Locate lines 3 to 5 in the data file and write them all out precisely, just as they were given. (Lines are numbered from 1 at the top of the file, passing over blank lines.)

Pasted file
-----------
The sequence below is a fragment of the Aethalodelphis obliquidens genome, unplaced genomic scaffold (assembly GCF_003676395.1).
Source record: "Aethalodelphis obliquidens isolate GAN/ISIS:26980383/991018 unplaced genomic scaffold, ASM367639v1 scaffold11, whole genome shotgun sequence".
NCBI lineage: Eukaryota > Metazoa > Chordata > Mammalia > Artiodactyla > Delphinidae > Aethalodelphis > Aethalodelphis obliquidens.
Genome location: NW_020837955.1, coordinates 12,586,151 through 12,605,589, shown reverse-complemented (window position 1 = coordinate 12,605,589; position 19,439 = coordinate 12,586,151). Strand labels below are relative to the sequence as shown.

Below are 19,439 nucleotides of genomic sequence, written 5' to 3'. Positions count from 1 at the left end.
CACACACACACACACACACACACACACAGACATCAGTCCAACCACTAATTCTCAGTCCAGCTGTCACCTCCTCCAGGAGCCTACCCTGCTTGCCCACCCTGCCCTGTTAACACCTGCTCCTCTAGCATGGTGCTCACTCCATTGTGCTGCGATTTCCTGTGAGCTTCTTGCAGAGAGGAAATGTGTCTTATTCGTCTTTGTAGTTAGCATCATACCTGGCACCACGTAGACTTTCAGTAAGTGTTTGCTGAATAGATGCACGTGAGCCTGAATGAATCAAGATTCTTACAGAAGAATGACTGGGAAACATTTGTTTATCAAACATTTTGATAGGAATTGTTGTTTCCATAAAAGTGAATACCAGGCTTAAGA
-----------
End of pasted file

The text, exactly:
NCBI lineage: Eukaryota > Metazoa > Chordata > Mammalia > Artiodactyla > Delphinidae > Aethalodelphis > Aethalodelphis obliquidens.
Genome location: NW_020837955.1, coordinates 12,586,151 through 12,605,589, shown reverse-complemented (window position 1 = coordinate 12,605,589; position 19,439 = coordinate 12,586,151). Strand labels below are relative to the sequence as shown.

Below are 19,439 nucleotides of genomic sequence, written 5' to 3'. Positions count from 1 at the left end.